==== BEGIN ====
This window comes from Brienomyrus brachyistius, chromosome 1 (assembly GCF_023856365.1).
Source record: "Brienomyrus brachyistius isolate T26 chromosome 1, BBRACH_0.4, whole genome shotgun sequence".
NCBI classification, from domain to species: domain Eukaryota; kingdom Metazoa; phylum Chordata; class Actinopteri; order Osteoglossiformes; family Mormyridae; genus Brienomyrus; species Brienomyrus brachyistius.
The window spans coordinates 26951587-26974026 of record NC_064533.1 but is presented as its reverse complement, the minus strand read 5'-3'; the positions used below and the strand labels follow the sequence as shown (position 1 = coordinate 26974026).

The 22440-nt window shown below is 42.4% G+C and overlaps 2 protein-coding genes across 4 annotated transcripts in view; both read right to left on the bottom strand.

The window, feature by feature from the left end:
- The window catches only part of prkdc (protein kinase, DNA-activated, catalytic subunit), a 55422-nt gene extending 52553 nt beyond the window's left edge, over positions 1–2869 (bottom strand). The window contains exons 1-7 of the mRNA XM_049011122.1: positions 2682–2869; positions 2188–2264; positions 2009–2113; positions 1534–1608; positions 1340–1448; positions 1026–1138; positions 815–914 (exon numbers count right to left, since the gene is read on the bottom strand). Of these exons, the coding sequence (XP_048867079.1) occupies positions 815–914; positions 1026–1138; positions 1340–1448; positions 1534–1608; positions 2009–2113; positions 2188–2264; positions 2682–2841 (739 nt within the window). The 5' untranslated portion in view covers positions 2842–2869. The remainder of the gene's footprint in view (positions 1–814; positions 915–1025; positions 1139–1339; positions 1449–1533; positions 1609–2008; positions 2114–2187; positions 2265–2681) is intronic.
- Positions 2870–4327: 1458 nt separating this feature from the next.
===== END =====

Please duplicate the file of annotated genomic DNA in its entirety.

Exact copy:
This window comes from Brienomyrus brachyistius, chromosome 1 (assembly GCF_023856365.1).
Source record: "Brienomyrus brachyistius isolate T26 chromosome 1, BBRACH_0.4, whole genome shotgun sequence".
NCBI classification, from domain to species: domain Eukaryota; kingdom Metazoa; phylum Chordata; class Actinopteri; order Osteoglossiformes; family Mormyridae; genus Brienomyrus; species Brienomyrus brachyistius.
The window spans coordinates 26951587-26974026 of record NC_064533.1 but is presented as its reverse complement, the minus strand read 5'-3'; the positions used below and the strand labels follow the sequence as shown (position 1 = coordinate 26974026).

The 22440-nt window shown below is 42.4% G+C and overlaps 2 protein-coding genes across 4 annotated transcripts in view; both read right to left on the bottom strand.

The window, feature by feature from the left end:
- The window catches only part of prkdc (protein kinase, DNA-activated, catalytic subunit), a 55422-nt gene extending 52553 nt beyond the window's left edge, over positions 1–2869 (bottom strand). The window contains exons 1-7 of the mRNA XM_049011122.1: positions 2682–2869; positions 2188–2264; positions 2009–2113; positions 1534–1608; positions 1340–1448; positions 1026–1138; positions 815–914 (exon numbers count right to left, since the gene is read on the bottom strand). Of these exons, the coding sequence (XP_048867079.1) occupies positions 815–914; positions 1026–1138; positions 1340–1448; positions 1534–1608; positions 2009–2113; positions 2188–2264; positions 2682–2841 (739 nt within the window). The 5' untranslated portion in view covers positions 2842–2869. The remainder of the gene's footprint in view (positions 1–814; positions 915–1025; positions 1139–1339; positions 1449–1533; positions 1609–2008; positions 2114–2187; positions 2265–2681) is intronic.
- Positions 2870–4327: 1458 nt separating this feature from the next.